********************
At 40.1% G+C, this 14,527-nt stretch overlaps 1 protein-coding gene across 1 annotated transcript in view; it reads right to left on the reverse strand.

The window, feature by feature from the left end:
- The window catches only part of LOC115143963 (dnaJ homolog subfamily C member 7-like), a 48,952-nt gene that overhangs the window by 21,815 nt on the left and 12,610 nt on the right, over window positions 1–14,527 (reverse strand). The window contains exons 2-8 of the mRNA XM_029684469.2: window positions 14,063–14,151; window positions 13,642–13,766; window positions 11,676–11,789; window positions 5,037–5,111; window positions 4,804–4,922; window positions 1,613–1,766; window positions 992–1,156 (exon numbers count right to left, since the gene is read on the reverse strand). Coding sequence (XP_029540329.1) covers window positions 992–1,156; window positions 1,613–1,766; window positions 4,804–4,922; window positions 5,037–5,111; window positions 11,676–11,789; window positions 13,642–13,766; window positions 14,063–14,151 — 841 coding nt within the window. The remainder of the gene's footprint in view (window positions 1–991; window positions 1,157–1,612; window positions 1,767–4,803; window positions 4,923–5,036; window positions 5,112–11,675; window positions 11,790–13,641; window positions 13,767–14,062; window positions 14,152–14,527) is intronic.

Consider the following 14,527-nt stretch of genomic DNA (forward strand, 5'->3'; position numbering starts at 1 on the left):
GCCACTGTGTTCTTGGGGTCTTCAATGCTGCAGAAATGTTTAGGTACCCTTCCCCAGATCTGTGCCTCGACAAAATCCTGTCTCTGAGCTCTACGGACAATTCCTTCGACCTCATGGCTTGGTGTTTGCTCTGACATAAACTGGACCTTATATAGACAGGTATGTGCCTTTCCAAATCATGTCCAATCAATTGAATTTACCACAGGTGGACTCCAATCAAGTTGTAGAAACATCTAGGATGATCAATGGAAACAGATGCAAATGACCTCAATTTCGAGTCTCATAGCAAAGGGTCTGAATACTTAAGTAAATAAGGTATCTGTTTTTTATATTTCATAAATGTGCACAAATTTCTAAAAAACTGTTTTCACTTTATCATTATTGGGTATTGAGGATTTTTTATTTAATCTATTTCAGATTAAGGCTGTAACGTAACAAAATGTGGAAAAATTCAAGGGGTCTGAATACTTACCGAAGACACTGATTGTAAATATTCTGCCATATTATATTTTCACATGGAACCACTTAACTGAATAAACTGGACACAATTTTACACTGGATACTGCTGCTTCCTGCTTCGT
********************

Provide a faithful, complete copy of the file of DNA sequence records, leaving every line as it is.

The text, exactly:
At 40.1% G+C, this 14,527-nt stretch overlaps 1 protein-coding gene across 1 annotated transcript in view; it reads right to left on the reverse strand.

The window, feature by feature from the left end:
- The window catches only part of LOC115143963 (dnaJ homolog subfamily C member 7-like), a 48,952-nt gene that overhangs the window by 21,815 nt on the left and 12,610 nt on the right, over window positions 1–14,527 (reverse strand). The window contains exons 2-8 of the mRNA XM_029684469.2: window positions 14,063–14,151; window positions 13,642–13,766; window positions 11,676–11,789; window positions 5,037–5,111; window positions 4,804–4,922; window positions 1,613–1,766; window positions 992–1,156 (exon numbers count right to left, since the gene is read on the reverse strand). Coding sequence (XP_029540329.1) covers window positions 992–1,156; window positions 1,613–1,766; window positions 4,804–4,922; window positions 5,037–5,111; window positions 11,676–11,789; window positions 13,642–13,766; window positions 14,063–14,151 — 841 coding nt within the window. The remainder of the gene's footprint in view (window positions 1–991; window positions 1,157–1,612; window positions 1,767–4,803; window positions 4,923–5,036; window positions 5,112–11,675; window positions 11,790–13,641; window positions 13,767–14,062; window positions 14,152–14,527) is intronic.

Consider the following 14,527-nt stretch of genomic DNA (forward strand, 5'->3'; position numbering starts at 1 on the left):
GCCACTGTGTTCTTGGGGTCTTCAATGCTGCAGAAATGTTTAGGTACCCTTCCCCAGATCTGTGCCTCGACAAAATCCTGTCTCTGAGCTCTACGGACAATTCCTTCGACCTCATGGCTTGGTGTTTGCTCTGACATAAACTGGACCTTATATAGACAGGTATGTGCCTTTCCAAATCATGTCCAATCAATTGAATTTACCACAGGTGGACTCCAATCAAGTTGTAGAAACATCTAGGATGATCAATGGAAACAGATGCAAATGACCTCAATTTCGAGTCTCATAGCAAAGGGTCTGAATACTTAAGTAAATAAGGTATCTGTTTTTTATATTTCATAAATGTGCACAAATTTCTAAAAAACTGTTTTCACTTTATCATTATTGGGTATTGAGGATTTTTTATTTAATCTATTTCAGATTAAGGCTGTAACGTAACAAAATGTGGAAAAATTCAAGGGGTCTGAATACTTACCGAAGACACTGATTGTAAATATTCTGCCATATTATATTTTCACATGGAACCACTTAACTGAATAAACTGGACACAATTTTACACTGGATACTGCTGCTTCCTGCTTCGT